A joint tenancy is often used by people looking for an inexpensive way to avoid probate of real estate. This section deals with how joint tenancies are used and the pros and cons of using them.
What is a Joint Tenancy?
A joint tenancy is way of titling an asset in the name of more than one owner. At the death of one of the owners, the real estate passes automatically to the surviving owner (or owners), without the need for probate. This feature is known as a right of survivorship.
Joint tenancies are used across the United States to hold title to real estate owned by a married couple. This allows the property to pass to the surviving spouse on the death of the first spouse. The surviving spouse will need to file the deceased spouse’s death certificate in the land records, but probate is not required to clear title to the real estate. In Florida, a deed to a husband and wife will create a tenancy by the entirety, a special form of joint tenancy that is available only to married couples.
Pitfalls of Using Joint Tenancy to Avoid Probate
Joint tenancies are relatively inexpensive. Most attorneys would charge a few hundred dollars to prepare a deed to joint tenants. But, as is the case with many situations, the cheapest route isn’t always the best. In fact, it can be dangerous to rely on co-ownership alone to avoid probate. Here’s why:
- Each owner has immediate rights to the jointly-owned assets. For example, each owner of a co-owned bank account can withdraw the entire account. This doubles the risk to the account.
- Titling the assets jointly opens the door to claims of co-owners, their creditors, and, in the event of a divorce, spouses of the co-owners. In places the assets in jeopardy if one of the owners incurs significant debts or is involved in a lawsuit.
- Joint tenancies can make it hard to coordinate a person’s affairs at death. If most of the assets pass automatically to the surviving owner(s), there may not be enough left over to pay taxes or debts or settle the affairs of the deceased owner.
- Joint tenancies can have bad tax consequences. The act of naming another owner is usually considered a gift if the tenancy is not revocable. Unless the other owner is a spouse, this gift is potentially taxable. For personal residences, adding someone other than a spouse as a co-owner can forfeit income tax exclusions that are available upon the sale of the home.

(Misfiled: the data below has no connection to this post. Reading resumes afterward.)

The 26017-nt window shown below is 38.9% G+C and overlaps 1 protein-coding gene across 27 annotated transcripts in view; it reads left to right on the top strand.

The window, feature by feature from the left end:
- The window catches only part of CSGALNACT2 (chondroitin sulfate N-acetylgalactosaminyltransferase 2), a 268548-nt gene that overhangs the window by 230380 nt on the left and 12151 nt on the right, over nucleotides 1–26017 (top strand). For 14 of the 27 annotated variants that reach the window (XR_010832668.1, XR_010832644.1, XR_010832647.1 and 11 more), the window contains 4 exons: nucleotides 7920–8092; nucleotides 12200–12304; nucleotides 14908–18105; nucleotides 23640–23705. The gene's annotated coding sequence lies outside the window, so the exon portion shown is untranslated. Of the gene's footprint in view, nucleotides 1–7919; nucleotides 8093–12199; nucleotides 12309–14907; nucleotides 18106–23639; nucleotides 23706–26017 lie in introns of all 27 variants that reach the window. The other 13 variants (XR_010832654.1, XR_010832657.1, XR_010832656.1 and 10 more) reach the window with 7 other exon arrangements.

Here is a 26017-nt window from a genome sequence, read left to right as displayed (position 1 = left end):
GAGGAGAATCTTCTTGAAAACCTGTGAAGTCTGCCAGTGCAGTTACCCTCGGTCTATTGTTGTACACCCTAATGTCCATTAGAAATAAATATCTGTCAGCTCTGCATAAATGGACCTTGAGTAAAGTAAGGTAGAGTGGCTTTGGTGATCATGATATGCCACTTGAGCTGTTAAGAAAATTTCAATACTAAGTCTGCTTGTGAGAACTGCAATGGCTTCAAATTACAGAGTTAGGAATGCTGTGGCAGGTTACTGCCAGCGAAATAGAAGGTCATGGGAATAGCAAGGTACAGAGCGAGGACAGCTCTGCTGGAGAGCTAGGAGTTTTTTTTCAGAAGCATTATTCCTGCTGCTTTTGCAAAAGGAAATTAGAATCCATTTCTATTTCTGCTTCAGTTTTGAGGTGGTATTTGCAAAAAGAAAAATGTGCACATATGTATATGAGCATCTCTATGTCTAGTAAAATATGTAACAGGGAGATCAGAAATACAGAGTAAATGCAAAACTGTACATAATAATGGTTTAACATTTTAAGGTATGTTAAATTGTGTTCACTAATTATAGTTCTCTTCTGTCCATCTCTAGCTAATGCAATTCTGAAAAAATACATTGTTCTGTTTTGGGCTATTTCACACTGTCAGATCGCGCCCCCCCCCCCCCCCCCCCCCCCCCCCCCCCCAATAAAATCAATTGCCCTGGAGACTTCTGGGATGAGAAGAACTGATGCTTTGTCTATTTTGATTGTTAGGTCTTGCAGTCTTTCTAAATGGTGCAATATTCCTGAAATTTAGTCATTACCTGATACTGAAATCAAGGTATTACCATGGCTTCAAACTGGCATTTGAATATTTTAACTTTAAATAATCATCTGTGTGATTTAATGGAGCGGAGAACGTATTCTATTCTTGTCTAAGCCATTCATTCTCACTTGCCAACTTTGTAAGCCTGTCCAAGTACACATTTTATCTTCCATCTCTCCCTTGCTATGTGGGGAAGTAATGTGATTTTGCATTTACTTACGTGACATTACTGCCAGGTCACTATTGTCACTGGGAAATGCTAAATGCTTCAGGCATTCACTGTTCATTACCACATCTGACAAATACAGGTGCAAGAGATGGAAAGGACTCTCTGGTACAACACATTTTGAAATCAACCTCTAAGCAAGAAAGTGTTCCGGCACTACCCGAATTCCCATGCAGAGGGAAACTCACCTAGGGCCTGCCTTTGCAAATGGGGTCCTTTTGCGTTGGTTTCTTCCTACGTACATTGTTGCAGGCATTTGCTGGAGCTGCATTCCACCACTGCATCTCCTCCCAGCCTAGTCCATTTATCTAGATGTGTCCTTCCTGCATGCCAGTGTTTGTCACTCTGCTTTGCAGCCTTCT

- Titling an asset as a joint tenancy can cause you to forfeit state and local homestead exemptions.
- If you live in a community property state, joint tenancies with someone other than a spouse can cause you to lose your tax basis step-up at death, resulting in a built-in tax liability attaching you’re your asset.
- Joint tenancies can make it difficult to deal with real estate in the future. Because the signatures of all joint tenants are generally required to transfer real estate, an uncooperative or incapacitated joint tenant can make it difficult to sell or mortgage the real estate.
- Joint tenancies don’t avoid probate as much as postpone it. Probate is postponed at the first owner’s death because there is a surviving joint tenant. But the last joint tenant to survive will hold the property in his or her name alone. Unless something is done to change this arrangement, probate is usually required after the death of the surviving joint tenant.
For these reasons, joint tenancies are usually not the best tool for avoiding probate. Because a living trust provides the probate avoidance benefit while avoiding these pitfalls, it is usually a better choice for avoiding probate. If the real estate is a Florida homestead, a Florida lady bird deed may also be a good option.